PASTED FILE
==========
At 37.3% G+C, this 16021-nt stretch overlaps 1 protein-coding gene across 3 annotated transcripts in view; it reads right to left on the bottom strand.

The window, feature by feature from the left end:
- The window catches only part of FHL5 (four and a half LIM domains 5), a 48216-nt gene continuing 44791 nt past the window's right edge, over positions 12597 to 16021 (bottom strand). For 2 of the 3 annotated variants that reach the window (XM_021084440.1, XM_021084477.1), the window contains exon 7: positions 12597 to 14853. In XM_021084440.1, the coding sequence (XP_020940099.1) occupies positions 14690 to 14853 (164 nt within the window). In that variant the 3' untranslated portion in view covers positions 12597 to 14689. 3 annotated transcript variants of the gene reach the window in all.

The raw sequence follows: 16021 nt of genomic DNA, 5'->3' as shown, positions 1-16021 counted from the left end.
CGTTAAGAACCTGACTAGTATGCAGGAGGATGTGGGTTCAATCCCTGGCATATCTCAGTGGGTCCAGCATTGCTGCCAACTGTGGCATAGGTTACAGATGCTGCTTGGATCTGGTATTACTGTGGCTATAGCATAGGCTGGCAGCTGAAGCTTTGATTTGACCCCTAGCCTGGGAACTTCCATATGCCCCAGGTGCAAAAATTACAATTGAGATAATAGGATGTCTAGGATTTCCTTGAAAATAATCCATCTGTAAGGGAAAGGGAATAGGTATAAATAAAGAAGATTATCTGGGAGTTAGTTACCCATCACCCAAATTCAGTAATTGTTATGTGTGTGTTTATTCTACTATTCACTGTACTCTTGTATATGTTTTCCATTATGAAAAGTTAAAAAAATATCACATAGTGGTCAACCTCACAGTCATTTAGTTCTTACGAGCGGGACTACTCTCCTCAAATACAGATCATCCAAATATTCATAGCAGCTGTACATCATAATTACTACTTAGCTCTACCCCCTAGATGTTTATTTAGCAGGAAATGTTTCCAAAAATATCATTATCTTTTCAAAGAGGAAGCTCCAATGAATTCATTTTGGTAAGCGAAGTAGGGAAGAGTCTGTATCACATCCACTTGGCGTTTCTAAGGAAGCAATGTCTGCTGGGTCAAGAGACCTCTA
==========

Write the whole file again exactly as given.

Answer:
At 37.3% G+C, this 16021-nt stretch overlaps 1 protein-coding gene across 3 annotated transcripts in view; it reads right to left on the bottom strand.

The window, feature by feature from the left end:
- The window catches only part of FHL5 (four and a half LIM domains 5), a 48216-nt gene continuing 44791 nt past the window's right edge, over positions 12597 to 16021 (bottom strand). For 2 of the 3 annotated variants that reach the window (XM_021084440.1, XM_021084477.1), the window contains exon 7: positions 12597 to 14853. In XM_021084440.1, the coding sequence (XP_020940099.1) occupies positions 14690 to 14853 (164 nt within the window). In that variant the 3' untranslated portion in view covers positions 12597 to 14689. 3 annotated transcript variants of the gene reach the window in all.

The raw sequence follows: 16021 nt of genomic DNA, 5'->3' as shown, positions 1-16021 counted from the left end.
CGTTAAGAACCTGACTAGTATGCAGGAGGATGTGGGTTCAATCCCTGGCATATCTCAGTGGGTCCAGCATTGCTGCCAACTGTGGCATAGGTTACAGATGCTGCTTGGATCTGGTATTACTGTGGCTATAGCATAGGCTGGCAGCTGAAGCTTTGATTTGACCCCTAGCCTGGGAACTTCCATATGCCCCAGGTGCAAAAATTACAATTGAGATAATAGGATGTCTAGGATTTCCTTGAAAATAATCCATCTGTAAGGGAAAGGGAATAGGTATAAATAAAGAAGATTATCTGGGAGTTAGTTACCCATCACCCAAATTCAGTAATTGTTATGTGTGTGTTTATTCTACTATTCACTGTACTCTTGTATATGTTTTCCATTATGAAAAGTTAAAAAAATATCACATAGTGGTCAACCTCACAGTCATTTAGTTCTTACGAGCGGGACTACTCTCCTCAAATACAGATCATCCAAATATTCATAGCAGCTGTACATCATAATTACTACTTAGCTCTACCCCCTAGATGTTTATTTAGCAGGAAATGTTTCCAAAAATATCATTATCTTTTCAAAGAGGAAGCTCCAATGAATTCATTTTGGTAAGCGAAGTAGGGAAGAGTCTGTATCACATCCACTTGGCGTTTCTAAGGAAGCAATGTCTGCTGGGTCAAGAGACCTCTA